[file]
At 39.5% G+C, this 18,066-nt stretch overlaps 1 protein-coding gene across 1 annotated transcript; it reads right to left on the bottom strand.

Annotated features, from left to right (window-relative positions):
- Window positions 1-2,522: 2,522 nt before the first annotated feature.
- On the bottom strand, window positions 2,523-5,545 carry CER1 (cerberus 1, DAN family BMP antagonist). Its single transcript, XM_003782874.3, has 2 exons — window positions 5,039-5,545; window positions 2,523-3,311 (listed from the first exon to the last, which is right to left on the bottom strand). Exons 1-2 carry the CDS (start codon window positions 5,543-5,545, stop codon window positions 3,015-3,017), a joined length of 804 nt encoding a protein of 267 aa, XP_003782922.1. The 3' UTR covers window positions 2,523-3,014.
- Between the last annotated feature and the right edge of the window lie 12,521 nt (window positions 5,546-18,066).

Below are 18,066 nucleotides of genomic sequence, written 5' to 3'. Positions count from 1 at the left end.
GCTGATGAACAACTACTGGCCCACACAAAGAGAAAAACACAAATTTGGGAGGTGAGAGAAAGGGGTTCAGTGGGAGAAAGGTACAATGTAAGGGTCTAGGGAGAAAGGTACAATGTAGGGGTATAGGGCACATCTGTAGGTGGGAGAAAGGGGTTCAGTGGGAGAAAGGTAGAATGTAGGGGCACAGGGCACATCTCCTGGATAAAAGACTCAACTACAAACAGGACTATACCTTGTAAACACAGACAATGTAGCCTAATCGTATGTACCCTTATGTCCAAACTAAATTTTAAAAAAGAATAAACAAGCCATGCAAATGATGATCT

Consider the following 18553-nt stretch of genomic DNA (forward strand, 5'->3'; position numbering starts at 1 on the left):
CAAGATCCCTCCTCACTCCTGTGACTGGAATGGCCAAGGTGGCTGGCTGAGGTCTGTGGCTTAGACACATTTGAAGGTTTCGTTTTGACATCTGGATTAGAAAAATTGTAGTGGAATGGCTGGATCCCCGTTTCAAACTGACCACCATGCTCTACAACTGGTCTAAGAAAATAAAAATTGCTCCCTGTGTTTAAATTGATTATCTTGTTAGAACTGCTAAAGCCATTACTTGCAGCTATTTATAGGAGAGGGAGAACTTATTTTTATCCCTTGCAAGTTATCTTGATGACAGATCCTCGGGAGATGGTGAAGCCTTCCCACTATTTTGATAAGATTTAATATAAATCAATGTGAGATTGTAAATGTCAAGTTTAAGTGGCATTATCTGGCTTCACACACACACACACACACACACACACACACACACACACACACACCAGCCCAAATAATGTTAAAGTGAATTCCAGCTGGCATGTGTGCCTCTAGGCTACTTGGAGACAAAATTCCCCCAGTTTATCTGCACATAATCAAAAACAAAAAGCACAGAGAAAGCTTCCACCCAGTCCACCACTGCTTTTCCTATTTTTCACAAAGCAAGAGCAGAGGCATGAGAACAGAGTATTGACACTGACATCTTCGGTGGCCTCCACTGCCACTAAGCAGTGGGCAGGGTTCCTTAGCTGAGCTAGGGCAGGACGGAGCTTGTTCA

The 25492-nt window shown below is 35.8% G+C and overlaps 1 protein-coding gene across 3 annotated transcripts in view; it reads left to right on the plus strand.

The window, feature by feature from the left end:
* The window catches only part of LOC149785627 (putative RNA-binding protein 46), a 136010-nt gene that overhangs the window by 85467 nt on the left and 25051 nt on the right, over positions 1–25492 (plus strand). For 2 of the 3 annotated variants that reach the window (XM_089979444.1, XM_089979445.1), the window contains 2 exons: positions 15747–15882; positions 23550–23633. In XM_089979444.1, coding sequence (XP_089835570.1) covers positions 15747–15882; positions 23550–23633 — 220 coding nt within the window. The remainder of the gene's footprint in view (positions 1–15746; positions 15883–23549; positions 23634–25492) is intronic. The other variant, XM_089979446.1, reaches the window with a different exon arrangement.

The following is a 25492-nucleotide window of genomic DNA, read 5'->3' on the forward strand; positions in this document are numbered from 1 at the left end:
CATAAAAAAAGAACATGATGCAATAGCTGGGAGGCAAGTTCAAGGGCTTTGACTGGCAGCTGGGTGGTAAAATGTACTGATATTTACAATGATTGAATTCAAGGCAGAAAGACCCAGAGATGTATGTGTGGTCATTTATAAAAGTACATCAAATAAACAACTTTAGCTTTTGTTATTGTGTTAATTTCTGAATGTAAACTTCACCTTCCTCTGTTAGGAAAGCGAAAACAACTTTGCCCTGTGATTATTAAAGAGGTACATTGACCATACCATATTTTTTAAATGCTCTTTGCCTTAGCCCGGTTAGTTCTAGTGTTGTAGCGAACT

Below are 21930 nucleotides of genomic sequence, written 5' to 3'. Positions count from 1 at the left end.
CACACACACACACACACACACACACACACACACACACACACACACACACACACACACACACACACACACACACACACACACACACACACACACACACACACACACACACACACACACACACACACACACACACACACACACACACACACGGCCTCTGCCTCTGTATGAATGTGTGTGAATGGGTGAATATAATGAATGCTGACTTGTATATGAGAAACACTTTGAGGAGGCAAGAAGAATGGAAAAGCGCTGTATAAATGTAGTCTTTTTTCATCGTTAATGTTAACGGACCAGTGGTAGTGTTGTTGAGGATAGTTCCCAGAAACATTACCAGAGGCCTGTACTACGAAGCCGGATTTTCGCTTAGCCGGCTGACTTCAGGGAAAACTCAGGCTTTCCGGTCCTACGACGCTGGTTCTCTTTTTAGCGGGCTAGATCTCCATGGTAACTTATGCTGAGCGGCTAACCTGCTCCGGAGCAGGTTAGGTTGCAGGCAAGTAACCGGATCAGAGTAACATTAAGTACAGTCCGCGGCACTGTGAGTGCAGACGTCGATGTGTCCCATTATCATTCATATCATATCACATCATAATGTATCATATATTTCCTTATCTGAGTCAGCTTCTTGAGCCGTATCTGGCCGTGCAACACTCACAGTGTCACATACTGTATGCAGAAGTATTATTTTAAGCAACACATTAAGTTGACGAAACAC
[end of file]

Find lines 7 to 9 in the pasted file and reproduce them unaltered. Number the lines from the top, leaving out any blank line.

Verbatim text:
GCTGATGAACAACTACTGGCCCACACAAAGAGAAAAACACAAATTTGGGAGGTGAGAGAAAGGGGTTCAGTGGGAGAAAGGTACAATGTAAGGGTCTAGGGAGAAAGGTACAATGTAGGGGTATAGGGCACATCTGTAGGTGGGAGAAAGGGGTTCAGTGGGAGAAAGGTAGAATGTAGGGGCACAGGGCACATCTCCTGGATAAAAGACTCAACTACAAACAGGACTATACCTTGTAAACACAGACAATGTAGCCTAATCGTATGTACCCTTATGTCCAAACTAAATTTTAAAAAAGAATAAACAAGCCATGCAAATGATGATCT

Consider the following 18553-nt stretch of genomic DNA (forward strand, 5'->3'; position numbering starts at 1 on the left):
CAAGATCCCTCCTCACTCCTGTGACTGGAATGGCCAAGGTGGCTGGCTGAGGTCTGTGGCTTAGACACATTTGAAGGTTTCGTTTTGACATCTGGATTAGAAAAATTGTAGTGGAATGGCTGGATCCCCGTTTCAAACTGACCACCATGCTCTACAACTGGTCTAAGAAAATAAAAATTGCTCCCTGTGTTTAAATTGATTATCTTGTTAGAACTGCTAAAGCCATTACTTGCAGCTATTTATAGGAGAGGGAGAACTTATTTTTATCCCTTGCAAGTTATCTTGATGACAGATCCTCGGGAGATGGTGAAGCCTTCCCACTATTTTGATAAGATTTAATATAAATCAATGTGAGATTGTAAATGTCAAGTTTAAGTGGCATTATCTGGCTTCACACACACACACACACACACACACACACACACACACACACACACCAGCCCAAATAATGTTAAAGTGAATTCCAGCTGGCATGTGTGCCTCTAGGCTACTTGGAGACAAAATTCCCCCAGTTTATCTGCACATAATCAAAAACAAAAAGCACAGAGAAAGCTTCCACCCAGTCCACCACTGCTTTTCCTATTTTTCACAAAGCAAGAGCAGAGGCATGAGAACAGAGTATTGACACTGACATCTTCGGTGGCCTCCACTGCCACTAAGCAGTGGGCAGGGTTCCTTAGCTGAGCTAGGGCAGGACGGAGCTTGTTCA